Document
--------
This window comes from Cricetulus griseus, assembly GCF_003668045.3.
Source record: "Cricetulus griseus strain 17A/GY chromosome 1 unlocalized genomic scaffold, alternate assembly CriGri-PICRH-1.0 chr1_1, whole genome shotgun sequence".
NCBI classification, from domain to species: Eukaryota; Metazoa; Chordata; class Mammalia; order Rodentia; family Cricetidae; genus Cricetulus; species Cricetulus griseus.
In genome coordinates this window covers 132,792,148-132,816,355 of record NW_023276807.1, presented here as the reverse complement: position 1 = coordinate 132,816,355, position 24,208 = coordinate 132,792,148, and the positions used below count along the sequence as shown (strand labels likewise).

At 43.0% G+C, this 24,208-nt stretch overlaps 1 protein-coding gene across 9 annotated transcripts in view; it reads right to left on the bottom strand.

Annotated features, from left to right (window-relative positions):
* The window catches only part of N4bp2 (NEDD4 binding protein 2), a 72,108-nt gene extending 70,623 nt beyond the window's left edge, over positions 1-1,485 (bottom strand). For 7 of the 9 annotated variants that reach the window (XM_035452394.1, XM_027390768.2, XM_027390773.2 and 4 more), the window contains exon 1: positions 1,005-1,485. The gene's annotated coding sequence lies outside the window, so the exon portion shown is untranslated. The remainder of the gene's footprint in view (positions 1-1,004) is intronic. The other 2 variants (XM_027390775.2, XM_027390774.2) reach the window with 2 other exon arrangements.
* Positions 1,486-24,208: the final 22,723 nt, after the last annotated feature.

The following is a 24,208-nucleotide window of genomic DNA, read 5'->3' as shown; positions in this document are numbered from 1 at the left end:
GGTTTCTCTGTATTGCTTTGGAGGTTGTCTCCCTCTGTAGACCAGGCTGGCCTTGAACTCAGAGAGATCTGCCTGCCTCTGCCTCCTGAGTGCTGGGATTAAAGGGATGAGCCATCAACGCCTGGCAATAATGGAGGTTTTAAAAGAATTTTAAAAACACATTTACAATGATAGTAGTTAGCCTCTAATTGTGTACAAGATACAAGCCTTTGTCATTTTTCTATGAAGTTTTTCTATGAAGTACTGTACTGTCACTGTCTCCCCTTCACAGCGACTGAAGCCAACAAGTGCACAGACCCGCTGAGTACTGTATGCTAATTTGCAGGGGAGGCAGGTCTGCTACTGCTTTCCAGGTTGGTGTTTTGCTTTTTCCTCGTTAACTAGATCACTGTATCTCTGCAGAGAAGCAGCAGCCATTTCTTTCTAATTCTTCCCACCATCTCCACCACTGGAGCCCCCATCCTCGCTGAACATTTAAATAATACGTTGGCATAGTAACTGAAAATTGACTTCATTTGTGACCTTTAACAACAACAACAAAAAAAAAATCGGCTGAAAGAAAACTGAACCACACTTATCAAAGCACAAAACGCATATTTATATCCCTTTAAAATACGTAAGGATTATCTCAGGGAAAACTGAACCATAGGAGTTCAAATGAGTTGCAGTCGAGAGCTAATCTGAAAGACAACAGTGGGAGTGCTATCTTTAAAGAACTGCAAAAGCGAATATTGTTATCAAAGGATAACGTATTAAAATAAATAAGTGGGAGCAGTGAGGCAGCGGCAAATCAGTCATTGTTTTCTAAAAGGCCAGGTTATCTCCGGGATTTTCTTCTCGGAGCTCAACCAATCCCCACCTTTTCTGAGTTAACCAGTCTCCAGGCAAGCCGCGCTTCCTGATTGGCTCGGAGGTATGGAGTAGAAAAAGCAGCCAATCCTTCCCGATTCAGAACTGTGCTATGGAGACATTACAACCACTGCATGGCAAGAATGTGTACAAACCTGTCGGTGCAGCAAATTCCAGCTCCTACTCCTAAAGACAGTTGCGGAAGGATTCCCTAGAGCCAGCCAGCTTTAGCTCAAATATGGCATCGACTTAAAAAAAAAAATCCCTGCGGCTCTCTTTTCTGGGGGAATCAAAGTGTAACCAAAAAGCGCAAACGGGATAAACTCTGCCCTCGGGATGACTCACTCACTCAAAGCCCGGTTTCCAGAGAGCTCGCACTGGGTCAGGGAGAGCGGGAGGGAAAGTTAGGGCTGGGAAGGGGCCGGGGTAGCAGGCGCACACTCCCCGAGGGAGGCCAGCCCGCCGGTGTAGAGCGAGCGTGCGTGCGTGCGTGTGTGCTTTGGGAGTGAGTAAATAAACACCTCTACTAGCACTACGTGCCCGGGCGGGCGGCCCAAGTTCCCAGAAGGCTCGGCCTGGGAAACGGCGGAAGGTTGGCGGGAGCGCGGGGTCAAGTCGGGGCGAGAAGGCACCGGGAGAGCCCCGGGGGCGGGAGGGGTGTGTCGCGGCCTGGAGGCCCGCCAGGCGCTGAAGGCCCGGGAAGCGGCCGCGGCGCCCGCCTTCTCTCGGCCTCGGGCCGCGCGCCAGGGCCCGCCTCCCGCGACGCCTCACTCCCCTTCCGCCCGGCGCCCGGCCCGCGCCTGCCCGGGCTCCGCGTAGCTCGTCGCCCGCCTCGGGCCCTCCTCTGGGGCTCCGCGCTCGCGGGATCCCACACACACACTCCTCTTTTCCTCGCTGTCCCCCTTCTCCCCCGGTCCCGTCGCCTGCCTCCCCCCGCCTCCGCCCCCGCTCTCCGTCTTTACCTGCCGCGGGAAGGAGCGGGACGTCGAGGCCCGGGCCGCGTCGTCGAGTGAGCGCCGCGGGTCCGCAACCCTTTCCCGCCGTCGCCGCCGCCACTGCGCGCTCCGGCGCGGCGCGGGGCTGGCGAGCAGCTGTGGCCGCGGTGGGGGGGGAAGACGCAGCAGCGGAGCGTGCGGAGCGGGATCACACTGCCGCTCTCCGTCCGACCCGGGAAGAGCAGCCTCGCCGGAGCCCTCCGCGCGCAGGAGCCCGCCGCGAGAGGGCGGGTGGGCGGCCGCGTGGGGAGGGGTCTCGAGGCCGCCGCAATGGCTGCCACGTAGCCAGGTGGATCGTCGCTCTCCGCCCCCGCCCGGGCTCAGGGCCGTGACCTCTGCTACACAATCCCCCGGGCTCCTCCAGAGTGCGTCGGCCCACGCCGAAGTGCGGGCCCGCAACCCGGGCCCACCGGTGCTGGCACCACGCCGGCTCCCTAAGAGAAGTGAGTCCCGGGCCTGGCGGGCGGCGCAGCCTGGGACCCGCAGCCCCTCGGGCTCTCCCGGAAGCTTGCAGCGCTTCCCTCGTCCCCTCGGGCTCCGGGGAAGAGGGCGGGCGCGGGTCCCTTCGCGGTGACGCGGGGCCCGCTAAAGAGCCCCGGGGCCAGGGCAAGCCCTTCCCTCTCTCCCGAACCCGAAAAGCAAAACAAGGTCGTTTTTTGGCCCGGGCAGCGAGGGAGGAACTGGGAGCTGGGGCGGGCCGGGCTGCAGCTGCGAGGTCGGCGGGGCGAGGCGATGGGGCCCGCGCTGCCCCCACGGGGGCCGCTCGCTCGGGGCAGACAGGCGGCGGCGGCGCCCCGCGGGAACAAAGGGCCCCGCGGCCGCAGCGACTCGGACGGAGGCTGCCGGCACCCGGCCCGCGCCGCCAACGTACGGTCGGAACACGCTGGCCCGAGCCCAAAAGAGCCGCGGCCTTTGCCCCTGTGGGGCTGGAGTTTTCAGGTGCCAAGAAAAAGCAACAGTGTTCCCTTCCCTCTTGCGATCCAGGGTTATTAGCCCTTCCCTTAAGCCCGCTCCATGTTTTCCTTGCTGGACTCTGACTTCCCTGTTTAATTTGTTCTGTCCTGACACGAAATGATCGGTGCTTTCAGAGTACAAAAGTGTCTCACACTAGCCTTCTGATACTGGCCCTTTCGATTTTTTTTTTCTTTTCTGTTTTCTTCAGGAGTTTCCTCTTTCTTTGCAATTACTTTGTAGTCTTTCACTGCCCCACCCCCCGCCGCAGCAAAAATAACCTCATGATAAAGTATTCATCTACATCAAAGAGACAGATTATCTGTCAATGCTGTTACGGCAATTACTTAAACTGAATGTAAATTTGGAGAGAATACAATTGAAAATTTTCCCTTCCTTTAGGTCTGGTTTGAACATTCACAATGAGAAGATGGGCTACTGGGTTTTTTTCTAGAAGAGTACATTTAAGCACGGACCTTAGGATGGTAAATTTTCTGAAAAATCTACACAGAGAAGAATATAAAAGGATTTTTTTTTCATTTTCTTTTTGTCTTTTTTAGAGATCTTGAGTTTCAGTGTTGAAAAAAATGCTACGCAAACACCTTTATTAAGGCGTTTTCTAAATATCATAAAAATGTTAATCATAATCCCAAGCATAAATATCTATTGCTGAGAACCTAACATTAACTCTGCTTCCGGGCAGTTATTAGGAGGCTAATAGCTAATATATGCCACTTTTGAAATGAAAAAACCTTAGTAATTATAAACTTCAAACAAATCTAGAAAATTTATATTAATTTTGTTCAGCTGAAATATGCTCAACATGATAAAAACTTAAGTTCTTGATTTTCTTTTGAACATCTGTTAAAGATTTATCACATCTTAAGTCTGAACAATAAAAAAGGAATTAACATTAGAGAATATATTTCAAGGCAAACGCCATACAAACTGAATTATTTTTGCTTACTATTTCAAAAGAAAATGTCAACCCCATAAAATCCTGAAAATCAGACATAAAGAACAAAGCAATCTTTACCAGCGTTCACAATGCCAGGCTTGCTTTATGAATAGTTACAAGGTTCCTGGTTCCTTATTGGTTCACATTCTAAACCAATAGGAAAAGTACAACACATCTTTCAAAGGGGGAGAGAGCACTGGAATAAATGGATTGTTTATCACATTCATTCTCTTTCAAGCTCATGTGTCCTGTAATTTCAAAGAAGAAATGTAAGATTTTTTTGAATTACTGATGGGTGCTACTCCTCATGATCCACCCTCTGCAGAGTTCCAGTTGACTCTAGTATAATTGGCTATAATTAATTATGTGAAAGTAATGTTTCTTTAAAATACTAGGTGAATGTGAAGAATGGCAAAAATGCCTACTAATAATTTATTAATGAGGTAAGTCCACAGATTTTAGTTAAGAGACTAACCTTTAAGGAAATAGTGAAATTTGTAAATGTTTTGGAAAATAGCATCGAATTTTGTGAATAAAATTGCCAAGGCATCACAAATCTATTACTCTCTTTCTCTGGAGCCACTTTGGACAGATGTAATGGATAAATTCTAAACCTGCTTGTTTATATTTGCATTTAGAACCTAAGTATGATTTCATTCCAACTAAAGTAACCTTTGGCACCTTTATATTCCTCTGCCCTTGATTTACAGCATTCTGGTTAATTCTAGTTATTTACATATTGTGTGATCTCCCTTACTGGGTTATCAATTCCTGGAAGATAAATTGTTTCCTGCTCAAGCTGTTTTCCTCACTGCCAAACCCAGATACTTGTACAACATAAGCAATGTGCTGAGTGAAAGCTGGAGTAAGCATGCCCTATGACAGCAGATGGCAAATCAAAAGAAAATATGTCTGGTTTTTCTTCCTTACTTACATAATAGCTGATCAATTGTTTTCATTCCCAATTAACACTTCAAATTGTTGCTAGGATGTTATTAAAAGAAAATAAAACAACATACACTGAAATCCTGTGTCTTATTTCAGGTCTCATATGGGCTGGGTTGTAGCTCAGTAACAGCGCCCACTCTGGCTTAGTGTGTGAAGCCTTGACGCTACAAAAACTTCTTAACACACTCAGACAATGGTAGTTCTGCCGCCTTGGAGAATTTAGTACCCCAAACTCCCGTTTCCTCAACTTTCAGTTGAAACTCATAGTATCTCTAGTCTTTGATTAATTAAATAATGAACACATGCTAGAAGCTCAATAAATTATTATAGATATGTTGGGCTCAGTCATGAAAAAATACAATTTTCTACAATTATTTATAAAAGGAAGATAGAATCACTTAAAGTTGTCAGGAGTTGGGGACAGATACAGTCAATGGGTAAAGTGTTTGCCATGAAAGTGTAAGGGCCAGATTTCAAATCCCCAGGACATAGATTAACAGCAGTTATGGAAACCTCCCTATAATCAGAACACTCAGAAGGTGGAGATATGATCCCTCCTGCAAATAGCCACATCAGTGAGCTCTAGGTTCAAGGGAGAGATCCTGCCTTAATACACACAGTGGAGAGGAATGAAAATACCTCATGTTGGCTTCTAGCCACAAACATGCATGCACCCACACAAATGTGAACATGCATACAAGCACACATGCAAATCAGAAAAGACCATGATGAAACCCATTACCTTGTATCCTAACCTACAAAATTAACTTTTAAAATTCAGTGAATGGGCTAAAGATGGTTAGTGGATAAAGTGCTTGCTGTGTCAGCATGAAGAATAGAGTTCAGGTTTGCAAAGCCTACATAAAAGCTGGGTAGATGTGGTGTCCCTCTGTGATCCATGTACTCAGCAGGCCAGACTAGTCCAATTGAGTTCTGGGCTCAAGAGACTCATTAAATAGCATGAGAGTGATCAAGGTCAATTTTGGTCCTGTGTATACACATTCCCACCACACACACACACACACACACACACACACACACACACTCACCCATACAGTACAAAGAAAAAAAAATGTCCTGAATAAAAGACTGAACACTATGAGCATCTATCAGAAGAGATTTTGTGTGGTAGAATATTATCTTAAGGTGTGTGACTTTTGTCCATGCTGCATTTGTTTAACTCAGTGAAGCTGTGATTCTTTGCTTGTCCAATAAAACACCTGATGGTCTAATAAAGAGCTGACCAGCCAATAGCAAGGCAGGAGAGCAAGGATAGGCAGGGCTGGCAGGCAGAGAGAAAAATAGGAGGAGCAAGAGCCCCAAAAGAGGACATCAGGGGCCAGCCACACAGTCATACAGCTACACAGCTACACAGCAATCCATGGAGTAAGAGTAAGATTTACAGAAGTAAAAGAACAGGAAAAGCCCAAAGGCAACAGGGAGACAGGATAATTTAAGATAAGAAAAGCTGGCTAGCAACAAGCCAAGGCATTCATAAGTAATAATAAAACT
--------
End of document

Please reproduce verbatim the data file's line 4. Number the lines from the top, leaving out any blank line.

In genome coordinates this window covers 132,792,148-132,816,355 of record NW_023276807.1, presented here as the reverse complement: position 1 = coordinate 132,816,355, position 24,208 = coordinate 132,792,148, and the positions used below count along the sequence as shown (strand labels likewise).